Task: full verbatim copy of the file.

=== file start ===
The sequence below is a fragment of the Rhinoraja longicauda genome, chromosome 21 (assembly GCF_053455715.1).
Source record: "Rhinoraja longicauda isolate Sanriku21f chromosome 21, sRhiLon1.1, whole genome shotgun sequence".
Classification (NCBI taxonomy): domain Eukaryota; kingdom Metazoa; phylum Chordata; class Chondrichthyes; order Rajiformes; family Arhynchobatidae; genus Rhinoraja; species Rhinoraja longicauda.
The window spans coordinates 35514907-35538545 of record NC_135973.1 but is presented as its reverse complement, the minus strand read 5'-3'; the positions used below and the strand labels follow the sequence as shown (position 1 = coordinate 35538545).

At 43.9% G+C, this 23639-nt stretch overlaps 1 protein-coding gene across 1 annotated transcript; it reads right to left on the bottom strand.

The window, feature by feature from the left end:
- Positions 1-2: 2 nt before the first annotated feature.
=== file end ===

The sequence below is a fragment of the Rhinoraja longicauda genome, chromosome 21 (assembly GCF_053455715.1).
Source record: "Rhinoraja longicauda isolate Sanriku21f chromosome 21, sRhiLon1.1, whole genome shotgun sequence".
Classification (NCBI taxonomy): domain Eukaryota; kingdom Metazoa; phylum Chordata; class Chondrichthyes; order Rajiformes; family Arhynchobatidae; genus Rhinoraja; species Rhinoraja longicauda.
The window spans coordinates 35514907-35538545 of record NC_135973.1 but is presented as its reverse complement, the minus strand read 5'-3'; the positions used below and the strand labels follow the sequence as shown (position 1 = coordinate 35538545).

At 43.9% G+C, this 23639-nt stretch overlaps 1 protein-coding gene across 1 annotated transcript; it reads right to left on the bottom strand.

The window, feature by feature from the left end:
- Positions 1-2: 2 nt before the first annotated feature.